It was my pleasure to perform at The Spirituality of Broadway Musicals. The latest in an ongoing lecture-concert series titled, The Spirituality of Popular Music, conceived and produced by Rev. Dwight Lee Wolter, Pastor of the Congregational Church of Patchogue.
The idea for the series, which covers the funding for the church’s weekly soup kitchen, which has served more than 100,000 meals over its 25 years of operation, was conceived when Rev. Dwight, as he is known to all, was stuck in traffic on the Long Island Expressway and rather upset about it. All of a sudden a favorite tune came on the radio and his mood instantly changed. With this, he realized how much power the medium of music has for all of us. Indeed, in a time when many rarely attend regular church services, our secular music has become our guide, our inspiration, and a reflection of the moral compass of our society.
Thus, The Spirituality of Popular Music was born. Over the last four years, The Spirituality of… Bob Dylan, Van Morrison, The Beatles, U2, The Blues, Leonard Cohen, David Bowie, Johnny Cash, Prince, Bluegrass and now Broadway has made up for the lack of any governmental funding for the soup kitchen.
These are wonderful evenings spent in the company of friends and neighbors of varied ethnic and religious backgrounds. The event itself is not “religious” but rather a look at the inspiration of the composers and lyricists and what those messages can mean to us.
Last night was just as spectacular as any concert you might see in the metropolitan NYC area. Many of the performers are regulars on both the regional, concert, cabaret, and Off-Broadway stage and well known in the theater and music scene on Long Island.
Each performer brought something special to the evening, the warm encouraging voice of Rochelle Schmidt opening the show with Getting to Know You, the sexy alto of Kathy Maguire Lyungqvist giving the warning to Turn Back O Man, the crooning tenor of Paul Wurtz yearning for Somewhere, the seductive soprano of Ashley Siever calling us to Bali Ha’i, the commanding bass of Michael Douglas Jones bringing us to the Mississippi for Old Man River, the lyrical soprano of Kirsten Maxwell urging us to Climb Ev’ry Mountain, the impassioned tenor of Bob Arndst pleading to Bring Him Home, the soaring range of Janelle Primm over the ensemble in Season’s of Love, the powerful baritone of Dondi Rollin’s Jr. as he portrayed the King of the World, the comedic tenor of Jim Sluter entertaining us with I Believe, the formidable bass of Bill Pauwee on The Impossible Dream and my own dramatic mezzo belting out Believe in Yourself from The Wiz and then taking a more legit turn on You’ll Never Walk Alone.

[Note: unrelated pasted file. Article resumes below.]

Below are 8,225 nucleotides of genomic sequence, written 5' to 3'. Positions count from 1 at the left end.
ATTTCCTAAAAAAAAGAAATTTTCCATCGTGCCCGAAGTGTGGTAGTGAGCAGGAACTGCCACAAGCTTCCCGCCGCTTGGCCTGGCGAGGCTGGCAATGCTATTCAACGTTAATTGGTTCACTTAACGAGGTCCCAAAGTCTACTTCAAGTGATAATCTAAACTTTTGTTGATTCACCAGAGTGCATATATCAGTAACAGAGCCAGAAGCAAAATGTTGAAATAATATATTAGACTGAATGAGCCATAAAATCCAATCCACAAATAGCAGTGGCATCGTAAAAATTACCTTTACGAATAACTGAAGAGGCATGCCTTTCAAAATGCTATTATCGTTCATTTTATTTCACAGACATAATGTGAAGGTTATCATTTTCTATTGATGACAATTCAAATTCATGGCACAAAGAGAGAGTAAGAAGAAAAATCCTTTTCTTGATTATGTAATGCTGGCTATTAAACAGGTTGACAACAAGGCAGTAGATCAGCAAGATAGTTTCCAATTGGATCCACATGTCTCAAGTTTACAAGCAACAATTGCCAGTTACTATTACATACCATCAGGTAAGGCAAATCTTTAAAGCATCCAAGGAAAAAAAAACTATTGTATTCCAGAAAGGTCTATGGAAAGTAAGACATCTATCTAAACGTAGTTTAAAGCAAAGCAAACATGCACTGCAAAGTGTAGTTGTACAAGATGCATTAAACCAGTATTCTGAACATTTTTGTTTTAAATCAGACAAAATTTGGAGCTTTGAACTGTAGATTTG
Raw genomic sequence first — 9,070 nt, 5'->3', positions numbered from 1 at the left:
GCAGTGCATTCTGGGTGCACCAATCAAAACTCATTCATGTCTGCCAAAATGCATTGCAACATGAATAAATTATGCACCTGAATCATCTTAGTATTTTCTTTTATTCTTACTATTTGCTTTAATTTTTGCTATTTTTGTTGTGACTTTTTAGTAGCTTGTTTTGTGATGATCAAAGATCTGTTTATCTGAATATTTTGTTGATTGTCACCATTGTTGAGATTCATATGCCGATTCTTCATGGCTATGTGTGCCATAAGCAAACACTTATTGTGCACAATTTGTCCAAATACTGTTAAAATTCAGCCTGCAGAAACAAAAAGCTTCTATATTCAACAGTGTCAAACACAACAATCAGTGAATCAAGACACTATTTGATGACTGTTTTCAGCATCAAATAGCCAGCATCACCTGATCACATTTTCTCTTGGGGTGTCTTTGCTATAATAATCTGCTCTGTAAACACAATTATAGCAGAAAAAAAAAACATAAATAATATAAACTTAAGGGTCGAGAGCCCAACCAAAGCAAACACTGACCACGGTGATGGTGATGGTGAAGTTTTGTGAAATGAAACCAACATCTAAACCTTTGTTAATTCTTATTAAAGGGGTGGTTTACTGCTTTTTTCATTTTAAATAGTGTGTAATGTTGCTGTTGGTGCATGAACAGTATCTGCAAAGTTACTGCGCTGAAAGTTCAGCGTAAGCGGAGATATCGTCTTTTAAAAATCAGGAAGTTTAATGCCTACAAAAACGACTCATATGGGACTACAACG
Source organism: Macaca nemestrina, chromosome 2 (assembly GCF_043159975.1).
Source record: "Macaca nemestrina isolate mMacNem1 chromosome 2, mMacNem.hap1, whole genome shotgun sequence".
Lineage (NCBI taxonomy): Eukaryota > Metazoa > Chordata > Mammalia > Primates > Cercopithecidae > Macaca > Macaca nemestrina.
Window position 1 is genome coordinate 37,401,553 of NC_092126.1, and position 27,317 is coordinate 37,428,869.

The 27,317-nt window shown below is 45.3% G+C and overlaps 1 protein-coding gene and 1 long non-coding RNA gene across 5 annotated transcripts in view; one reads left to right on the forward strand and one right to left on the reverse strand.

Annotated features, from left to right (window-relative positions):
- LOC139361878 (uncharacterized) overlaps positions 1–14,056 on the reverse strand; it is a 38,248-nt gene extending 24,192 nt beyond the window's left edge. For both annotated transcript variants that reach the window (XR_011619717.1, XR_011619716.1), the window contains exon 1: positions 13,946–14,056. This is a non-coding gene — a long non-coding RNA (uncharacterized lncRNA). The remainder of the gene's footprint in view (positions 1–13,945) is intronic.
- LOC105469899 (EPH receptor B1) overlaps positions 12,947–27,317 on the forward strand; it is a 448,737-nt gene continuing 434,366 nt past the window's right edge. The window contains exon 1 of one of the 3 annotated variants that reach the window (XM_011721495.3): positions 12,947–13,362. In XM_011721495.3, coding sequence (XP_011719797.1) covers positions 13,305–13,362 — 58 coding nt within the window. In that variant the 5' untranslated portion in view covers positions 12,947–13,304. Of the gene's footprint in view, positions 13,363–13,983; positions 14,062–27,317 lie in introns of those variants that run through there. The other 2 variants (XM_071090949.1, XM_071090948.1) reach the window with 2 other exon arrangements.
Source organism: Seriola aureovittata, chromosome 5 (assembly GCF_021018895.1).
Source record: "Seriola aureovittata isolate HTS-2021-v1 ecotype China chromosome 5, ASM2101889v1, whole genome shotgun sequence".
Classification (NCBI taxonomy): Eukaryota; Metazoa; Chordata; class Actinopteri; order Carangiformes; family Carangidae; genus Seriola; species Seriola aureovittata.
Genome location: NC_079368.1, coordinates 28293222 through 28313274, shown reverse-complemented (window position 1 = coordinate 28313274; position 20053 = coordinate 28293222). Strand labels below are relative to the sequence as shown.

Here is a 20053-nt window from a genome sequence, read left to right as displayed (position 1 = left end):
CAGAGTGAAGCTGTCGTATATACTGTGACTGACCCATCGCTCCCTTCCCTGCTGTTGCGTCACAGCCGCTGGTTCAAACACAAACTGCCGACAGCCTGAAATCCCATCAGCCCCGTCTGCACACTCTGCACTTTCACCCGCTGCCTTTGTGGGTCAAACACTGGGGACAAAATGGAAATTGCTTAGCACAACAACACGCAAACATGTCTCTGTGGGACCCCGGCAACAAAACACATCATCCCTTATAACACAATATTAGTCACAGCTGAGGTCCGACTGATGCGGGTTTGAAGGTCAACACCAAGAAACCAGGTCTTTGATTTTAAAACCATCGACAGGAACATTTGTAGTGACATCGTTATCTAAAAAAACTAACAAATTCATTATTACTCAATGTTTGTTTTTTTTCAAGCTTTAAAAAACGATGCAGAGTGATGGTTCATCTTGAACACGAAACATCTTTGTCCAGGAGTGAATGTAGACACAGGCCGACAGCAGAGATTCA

I would be remiss if I did not mention Craig Coyle, pianist, organist and choir director of the church. Craig did an amazing job teaching choir parts, putting together the trio that accompanied ALL of the songs, running our single rehearsal run through the previous Sunday, and calming my nerves because I hate high G.
The members of the Congregational Church of Patchogue Choir who acted as the chorus ensemble Patricia Harrup, Barbara Bailey, Betsy Pauwee Choate, Melissa Coyle, Deirdre Russell, Edie Ruggles, David Ludin, Sean Wisniewski, Titus Kana, Charlie Rohde and Stephen Martin raised their voices in rich soulful harmony.
The crowd of approximately 350 people were enthralled with the choral finale of Make Them Hear You from Ragtime, featuring Michael Douglas Jones. No one seemed to want to leave after the closing remarks. I believe they expected an encore.
It was a spectacular night of storytelling which is what musical theater is at its heart. Storytelling, pure and simple. Turning black dots on a page into a human experience is a gift I am truly grateful for.
Thank you for attending!
If you missed it, be on the look out for The Spirituality of Broadway Musicals Part 2! We just need to talk Rev. Dwight into it!